Panic Attacks

Panic Attack Symptoms and Panic Disorder

Micah Abraham, BSc

Written by

Micah Abraham, BSc

Last updated October 10th, 2020

Panic Attack Symptoms and Panic Disorder

Panic attacks can be debilitating events - so extreme in their symptoms that those suffering may believe they're suffering from something far worse than an anxiety disorder. In fact, panic attacks often mimic very serious health problems, including:

  • Heart Attacks
  • Brain Tumors
  • Multiple Sclerosis

Thousands of people are hospitalized every year after their first or most severe panic attack, believing that something very serious is happening. Many believe that they're about to die.

But the truth is that these people are simply suffering from a panic attack - a rush of anxiety so extreme that it causes severe physical symptoms.

Causes of Panic Attack Symptoms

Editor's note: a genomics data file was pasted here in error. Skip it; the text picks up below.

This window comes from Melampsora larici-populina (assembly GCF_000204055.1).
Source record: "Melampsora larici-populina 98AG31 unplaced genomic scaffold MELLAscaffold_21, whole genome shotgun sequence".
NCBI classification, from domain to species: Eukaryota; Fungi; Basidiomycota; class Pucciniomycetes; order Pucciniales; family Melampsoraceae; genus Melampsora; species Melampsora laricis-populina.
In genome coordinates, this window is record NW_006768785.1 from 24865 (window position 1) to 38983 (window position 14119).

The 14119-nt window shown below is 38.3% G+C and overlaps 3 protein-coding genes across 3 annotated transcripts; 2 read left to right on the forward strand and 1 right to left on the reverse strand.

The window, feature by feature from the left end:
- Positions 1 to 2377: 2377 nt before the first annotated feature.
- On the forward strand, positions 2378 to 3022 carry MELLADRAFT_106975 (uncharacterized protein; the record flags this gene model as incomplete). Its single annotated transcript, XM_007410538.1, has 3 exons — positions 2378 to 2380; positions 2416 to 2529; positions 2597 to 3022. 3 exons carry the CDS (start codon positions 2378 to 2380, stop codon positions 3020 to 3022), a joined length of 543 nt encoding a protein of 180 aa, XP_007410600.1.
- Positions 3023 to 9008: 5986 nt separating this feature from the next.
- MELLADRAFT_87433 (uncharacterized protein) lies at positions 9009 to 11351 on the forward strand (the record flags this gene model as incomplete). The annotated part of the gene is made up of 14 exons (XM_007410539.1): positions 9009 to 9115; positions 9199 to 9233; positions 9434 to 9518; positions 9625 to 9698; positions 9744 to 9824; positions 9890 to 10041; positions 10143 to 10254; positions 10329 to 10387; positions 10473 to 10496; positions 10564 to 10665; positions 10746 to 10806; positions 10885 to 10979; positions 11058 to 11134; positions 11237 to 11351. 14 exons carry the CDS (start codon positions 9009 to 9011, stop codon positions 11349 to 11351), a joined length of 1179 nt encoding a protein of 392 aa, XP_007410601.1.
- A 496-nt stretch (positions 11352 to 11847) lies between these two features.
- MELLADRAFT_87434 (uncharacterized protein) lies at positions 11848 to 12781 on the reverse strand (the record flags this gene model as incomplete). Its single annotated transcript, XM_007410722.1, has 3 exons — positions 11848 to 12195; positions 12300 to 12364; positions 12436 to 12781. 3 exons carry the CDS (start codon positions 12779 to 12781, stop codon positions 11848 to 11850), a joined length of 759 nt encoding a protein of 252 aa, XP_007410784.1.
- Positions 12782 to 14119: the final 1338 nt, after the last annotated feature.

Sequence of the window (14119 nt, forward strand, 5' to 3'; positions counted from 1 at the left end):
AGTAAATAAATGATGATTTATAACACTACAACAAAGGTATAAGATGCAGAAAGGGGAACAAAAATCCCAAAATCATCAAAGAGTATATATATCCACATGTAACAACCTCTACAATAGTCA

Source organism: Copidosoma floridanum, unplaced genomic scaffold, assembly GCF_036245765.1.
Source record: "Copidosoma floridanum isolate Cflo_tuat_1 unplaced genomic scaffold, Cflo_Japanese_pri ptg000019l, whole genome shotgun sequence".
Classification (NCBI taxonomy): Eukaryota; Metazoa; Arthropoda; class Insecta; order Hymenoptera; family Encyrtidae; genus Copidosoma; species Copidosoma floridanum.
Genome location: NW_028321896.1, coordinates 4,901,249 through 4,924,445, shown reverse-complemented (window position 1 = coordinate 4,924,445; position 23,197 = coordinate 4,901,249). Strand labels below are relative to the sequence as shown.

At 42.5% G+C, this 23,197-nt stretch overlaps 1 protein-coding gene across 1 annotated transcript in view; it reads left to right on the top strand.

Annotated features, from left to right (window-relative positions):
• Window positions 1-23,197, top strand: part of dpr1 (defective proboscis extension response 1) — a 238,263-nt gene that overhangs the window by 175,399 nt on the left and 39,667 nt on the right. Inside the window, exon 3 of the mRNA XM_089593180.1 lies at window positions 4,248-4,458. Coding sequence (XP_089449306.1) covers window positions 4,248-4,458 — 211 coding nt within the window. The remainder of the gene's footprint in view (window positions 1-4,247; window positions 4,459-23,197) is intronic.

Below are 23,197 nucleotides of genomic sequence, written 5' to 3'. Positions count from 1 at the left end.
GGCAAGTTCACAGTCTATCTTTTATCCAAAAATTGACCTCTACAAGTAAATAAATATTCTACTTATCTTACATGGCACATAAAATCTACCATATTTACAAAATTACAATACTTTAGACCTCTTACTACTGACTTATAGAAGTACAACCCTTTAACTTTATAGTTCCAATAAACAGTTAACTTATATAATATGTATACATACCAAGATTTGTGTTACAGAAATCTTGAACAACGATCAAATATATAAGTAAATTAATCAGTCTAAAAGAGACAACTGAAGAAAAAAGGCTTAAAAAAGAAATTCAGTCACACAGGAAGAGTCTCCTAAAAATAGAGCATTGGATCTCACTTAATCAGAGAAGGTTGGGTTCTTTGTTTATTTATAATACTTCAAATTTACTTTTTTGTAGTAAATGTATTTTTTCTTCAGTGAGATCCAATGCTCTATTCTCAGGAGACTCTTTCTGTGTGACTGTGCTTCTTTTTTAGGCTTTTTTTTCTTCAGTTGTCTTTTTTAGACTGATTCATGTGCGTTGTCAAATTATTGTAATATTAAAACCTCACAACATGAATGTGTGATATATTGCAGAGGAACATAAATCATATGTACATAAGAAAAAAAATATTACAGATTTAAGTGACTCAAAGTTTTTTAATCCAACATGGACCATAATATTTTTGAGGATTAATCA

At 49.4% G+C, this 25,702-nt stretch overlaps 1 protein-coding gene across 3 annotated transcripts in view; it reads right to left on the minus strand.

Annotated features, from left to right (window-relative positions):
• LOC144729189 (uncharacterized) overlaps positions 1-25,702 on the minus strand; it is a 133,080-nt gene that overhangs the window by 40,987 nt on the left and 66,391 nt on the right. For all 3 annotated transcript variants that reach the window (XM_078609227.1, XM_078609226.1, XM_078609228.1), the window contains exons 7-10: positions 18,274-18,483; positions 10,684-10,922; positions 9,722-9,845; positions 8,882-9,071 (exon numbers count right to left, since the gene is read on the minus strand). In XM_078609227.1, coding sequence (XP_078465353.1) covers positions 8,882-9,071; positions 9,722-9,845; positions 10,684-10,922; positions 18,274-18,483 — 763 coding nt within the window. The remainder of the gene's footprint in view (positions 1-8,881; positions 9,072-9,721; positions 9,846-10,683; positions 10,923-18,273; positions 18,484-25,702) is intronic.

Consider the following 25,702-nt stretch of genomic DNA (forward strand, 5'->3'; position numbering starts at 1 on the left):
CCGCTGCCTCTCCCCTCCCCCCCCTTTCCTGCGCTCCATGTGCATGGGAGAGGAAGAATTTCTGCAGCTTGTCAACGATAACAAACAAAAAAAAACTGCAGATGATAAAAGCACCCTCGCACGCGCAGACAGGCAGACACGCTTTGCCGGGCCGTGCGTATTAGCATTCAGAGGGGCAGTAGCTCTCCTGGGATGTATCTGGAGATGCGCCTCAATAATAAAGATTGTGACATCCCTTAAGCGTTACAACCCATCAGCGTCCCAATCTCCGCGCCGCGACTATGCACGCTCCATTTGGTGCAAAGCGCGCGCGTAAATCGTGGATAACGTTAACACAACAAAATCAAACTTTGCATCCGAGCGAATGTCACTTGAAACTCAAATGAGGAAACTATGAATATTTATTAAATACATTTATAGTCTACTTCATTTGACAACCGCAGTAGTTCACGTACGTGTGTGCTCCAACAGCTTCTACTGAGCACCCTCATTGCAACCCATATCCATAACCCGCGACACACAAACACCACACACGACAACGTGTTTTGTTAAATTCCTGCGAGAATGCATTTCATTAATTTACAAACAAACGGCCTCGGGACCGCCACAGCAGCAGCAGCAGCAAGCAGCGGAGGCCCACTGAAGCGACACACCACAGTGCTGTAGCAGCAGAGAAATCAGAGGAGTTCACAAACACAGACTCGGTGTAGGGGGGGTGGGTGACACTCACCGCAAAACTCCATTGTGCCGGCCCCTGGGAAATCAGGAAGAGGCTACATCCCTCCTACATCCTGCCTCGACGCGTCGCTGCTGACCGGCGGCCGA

One of the first questions people ask is why something like anxiety can cause these types of symptoms. After all, it's not the anxiety that makes panic attacks unbearable - it's the very real, physical sensations that give the impression something is very wrong with your health.

Panic attacks are very complex, and not all of the causes are known. Some of the reasons for having a panic attack may be:

  • Hyperventilation Hyperventilation is commonly associated with panic attacks. It may be caused by breathing too quickly, breathing too deeply, or breathing in a shallow manner.
  • Major Stress Panic attacks are correlated with major stress, especially after a traumatic event such as a physical assault, divorce, death, or other stressful life event has occurred. Major stress is associated with increased heart rate, nausea, headache and more.
  • Genetics A family history of panic attacks or panic disorder can often be found in those that suffer from panic disorder. Anxiety is a stressful experience and prolonged stress can cause cortisol levels to rise in the brain. When cortisol levels are elevated for long periods of time it can actually make changes to the brain’s chemistry. Some research has found that these changes can actually be passed down through genetics.